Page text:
Aerodrome Inspectors Training * Module 6

Report
AERODROME TRAINING COURSE
– MODULE 6
Services
LEARNING OUTCOME
Participants will gain an overview of the services
required to be provided at an international airport
including:
• Meteorology
• Aeronautical Information Services
• Instrument flight procedures
• Air traffic control
• Apron management
• Aeronautical telecommunications
• Rescue fire fighting
• Security
 With reference to documents they will be able to
establish required service levels.
ICAO ANP
METEOROLOGICAL SERVICES
ICAO Annex 3 Meteorological Services for
International Aviation
 AIP GEN 3.5 details the services provided and
the decodes of MET
 Service provided direct to many airlines by
commercial agreements with MET organisations
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METEOROLOGICAL SERVICES
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METAR – Routine aerodrome reports issued on the hour
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SPECI – Special reports issued off the hour when weather element
has changed significantly since METAR was issued
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Take-off and Landing Reports – Issued by ATS immediately prior
to take-off or landing. Can be transmitted on ATIS
SPAR- Special Aerodrome Reports issued by ATS contains only those
elements of operational relevance eg X-wind, marginal WX etc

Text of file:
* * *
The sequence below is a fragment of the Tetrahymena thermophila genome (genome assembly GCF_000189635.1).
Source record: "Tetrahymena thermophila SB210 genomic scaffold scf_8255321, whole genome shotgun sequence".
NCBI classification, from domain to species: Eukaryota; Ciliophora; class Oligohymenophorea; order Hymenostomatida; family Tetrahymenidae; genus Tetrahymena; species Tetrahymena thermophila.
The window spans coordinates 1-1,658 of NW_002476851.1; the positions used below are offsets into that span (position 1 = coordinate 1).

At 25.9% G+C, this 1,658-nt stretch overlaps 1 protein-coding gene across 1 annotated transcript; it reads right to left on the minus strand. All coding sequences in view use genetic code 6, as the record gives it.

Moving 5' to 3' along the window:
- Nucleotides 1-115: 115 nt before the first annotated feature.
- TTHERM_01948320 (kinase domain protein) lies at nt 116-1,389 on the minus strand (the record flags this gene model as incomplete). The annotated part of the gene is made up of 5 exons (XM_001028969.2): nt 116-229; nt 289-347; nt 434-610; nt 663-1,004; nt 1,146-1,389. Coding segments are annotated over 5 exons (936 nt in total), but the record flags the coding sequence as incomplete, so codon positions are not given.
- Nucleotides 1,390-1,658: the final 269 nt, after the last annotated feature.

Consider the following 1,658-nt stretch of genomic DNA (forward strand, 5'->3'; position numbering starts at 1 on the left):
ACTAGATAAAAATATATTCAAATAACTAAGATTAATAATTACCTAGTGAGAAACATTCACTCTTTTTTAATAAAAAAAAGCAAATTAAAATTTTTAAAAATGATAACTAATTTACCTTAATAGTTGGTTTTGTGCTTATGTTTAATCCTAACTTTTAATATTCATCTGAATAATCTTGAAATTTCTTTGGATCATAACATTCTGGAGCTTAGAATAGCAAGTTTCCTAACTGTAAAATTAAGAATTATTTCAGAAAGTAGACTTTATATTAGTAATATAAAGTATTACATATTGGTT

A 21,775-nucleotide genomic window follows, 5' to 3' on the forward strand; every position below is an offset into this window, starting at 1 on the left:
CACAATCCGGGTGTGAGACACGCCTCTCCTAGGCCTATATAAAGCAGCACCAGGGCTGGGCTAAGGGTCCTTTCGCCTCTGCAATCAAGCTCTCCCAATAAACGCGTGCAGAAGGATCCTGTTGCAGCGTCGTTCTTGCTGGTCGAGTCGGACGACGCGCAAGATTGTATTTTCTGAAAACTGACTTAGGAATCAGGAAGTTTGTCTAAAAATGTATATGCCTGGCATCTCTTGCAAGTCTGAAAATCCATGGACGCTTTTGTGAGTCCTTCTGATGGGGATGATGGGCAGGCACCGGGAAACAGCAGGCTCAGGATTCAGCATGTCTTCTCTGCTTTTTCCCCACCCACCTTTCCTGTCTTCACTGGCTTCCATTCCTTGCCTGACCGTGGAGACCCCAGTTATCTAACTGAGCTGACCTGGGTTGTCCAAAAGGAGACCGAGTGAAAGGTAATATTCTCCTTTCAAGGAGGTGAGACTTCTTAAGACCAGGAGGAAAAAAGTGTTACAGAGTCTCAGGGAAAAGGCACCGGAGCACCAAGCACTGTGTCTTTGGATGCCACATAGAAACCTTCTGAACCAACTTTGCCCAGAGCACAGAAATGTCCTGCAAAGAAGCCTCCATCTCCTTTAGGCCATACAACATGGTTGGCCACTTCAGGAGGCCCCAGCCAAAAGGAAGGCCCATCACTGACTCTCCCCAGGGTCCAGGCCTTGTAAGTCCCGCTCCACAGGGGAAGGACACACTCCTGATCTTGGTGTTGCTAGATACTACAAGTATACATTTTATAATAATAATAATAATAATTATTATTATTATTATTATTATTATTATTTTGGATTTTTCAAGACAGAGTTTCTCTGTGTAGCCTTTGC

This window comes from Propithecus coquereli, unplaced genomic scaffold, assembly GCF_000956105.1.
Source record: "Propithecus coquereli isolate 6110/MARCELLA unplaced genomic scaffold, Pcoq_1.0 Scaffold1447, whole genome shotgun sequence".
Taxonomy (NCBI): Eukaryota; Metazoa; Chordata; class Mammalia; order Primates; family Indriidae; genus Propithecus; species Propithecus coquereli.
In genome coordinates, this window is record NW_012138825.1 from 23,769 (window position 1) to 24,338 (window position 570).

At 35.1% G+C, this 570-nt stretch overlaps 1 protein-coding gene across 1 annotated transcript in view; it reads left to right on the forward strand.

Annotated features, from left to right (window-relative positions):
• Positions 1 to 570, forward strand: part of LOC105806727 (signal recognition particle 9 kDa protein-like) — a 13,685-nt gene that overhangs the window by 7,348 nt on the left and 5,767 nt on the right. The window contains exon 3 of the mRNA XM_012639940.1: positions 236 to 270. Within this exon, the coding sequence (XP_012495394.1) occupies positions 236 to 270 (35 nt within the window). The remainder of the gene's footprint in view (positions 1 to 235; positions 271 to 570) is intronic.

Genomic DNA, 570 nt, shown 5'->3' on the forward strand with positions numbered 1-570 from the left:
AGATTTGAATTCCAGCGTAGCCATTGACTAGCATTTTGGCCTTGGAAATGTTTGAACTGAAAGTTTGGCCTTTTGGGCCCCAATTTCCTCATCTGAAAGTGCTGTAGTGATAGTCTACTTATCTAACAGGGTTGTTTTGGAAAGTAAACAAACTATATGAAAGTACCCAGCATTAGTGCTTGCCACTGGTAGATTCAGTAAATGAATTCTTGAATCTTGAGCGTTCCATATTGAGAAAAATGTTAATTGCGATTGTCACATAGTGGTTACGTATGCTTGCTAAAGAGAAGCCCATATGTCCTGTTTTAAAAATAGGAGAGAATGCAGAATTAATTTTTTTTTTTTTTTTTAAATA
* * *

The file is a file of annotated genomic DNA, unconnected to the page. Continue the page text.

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ARFOR – Area Forecasts
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TAF – Aerodrome forecasts issued 4 times per day 1 hours before
validity period
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SIGMET- Report of enroute significant weather phenomena (volcanic,
severe turbulence, icing etc
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VOLMET – broadcast on HF of MET data for international aviation
MET REPORTS - DECODE
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METAR –
METAR NZWN 072100Z 36018KT 9999 FEW015 21/16 Q1015
NOSIG RMK KAUKAU 36021KT=
MET report for Wellington Airport 7th Jan 2100 UTC (8th Jan
10.00AM), Surface Wind 360°True 18 knots, visibility greater than
10km, 1-22 oktas cloud 1500ft above aerodrome level, temperature
21°C, dew point 16°C, Barometric sea level pressure 1015hPA, no
significant weather, wind at Mt Kaukau 360° true 21 knots
TAF - TAF NZWN 071703Z 0718/0818 36018KT 9999 FEW010
BKN020 TEMPO 0718/0720 BKN014 TEMPO 0812/0818 BKN012
2000FT WIND 01025KT BECMG 0804/0806 34035KT =
Aerodrome forecast for Wellington Airport, issued at 7 Jan 1703 UTC
valid from 1800 7th Jan UTC to 1800 8th Jan. Surface wind 360°
18kts, visibility greater than 10km, 1-2 oktas cloud 1000ft above
aerodrome, 5-7 oktas cloud 2000ft, between 1800 – 2000 UTC for
period less than 1 hour 5-7 oktas cloud 14000ft and between 12001800 UTC for periods less than 1 hour 5-7 oktas cloud 1200ft. Wind at